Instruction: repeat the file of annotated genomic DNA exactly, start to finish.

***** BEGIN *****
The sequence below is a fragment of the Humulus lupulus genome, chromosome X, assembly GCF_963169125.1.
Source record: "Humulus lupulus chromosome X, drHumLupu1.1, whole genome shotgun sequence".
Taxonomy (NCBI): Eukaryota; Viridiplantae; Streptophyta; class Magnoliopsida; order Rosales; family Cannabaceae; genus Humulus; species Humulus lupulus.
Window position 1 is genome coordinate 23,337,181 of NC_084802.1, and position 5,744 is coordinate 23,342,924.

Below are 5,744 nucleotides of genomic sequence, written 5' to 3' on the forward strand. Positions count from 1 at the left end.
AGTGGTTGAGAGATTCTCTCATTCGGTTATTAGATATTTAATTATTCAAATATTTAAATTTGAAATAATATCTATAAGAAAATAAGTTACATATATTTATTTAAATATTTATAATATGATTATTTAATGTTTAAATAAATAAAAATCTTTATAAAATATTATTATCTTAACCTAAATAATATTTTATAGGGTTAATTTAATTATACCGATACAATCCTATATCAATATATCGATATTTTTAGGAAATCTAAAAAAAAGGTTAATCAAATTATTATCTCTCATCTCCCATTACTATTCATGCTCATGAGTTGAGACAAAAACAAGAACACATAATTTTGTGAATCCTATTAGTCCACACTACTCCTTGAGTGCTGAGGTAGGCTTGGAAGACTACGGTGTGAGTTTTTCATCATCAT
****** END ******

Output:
The sequence below is a fragment of the Humulus lupulus genome, chromosome X, assembly GCF_963169125.1.
Source record: "Humulus lupulus chromosome X, drHumLupu1.1, whole genome shotgun sequence".
Taxonomy (NCBI): Eukaryota; Viridiplantae; Streptophyta; class Magnoliopsida; order Rosales; family Cannabaceae; genus Humulus; species Humulus lupulus.
Window position 1 is genome coordinate 23,337,181 of NC_084802.1, and position 5,744 is coordinate 23,342,924.

Below are 5,744 nucleotides of genomic sequence, written 5' to 3' on the forward strand. Positions count from 1 at the left end.
AGTGGTTGAGAGATTCTCTCATTCGGTTATTAGATATTTAATTATTCAAATATTTAAATTTGAAATAATATCTATAAGAAAATAAGTTACATATATTTATTTAAATATTTATAATATGATTATTTAATGTTTAAATAAATAAAAATCTTTATAAAATATTATTATCTTAACCTAAATAATATTTTATAGGGTTAATTTAATTATACCGATACAATCCTATATCAATATATCGATATTTTTAGGAAATCTAAAAAAAAGGTTAATCAAATTATTATCTCTCATCTCCCATTACTATTCATGCTCATGAGTTGAGACAAAAACAAGAACACATAATTTTGTGAATCCTATTAGTCCACACTACTCCTTGAGTGCTGAGGTAGGCTTGGAAGACTACGGTGTGAGTTTTTCATCATCAT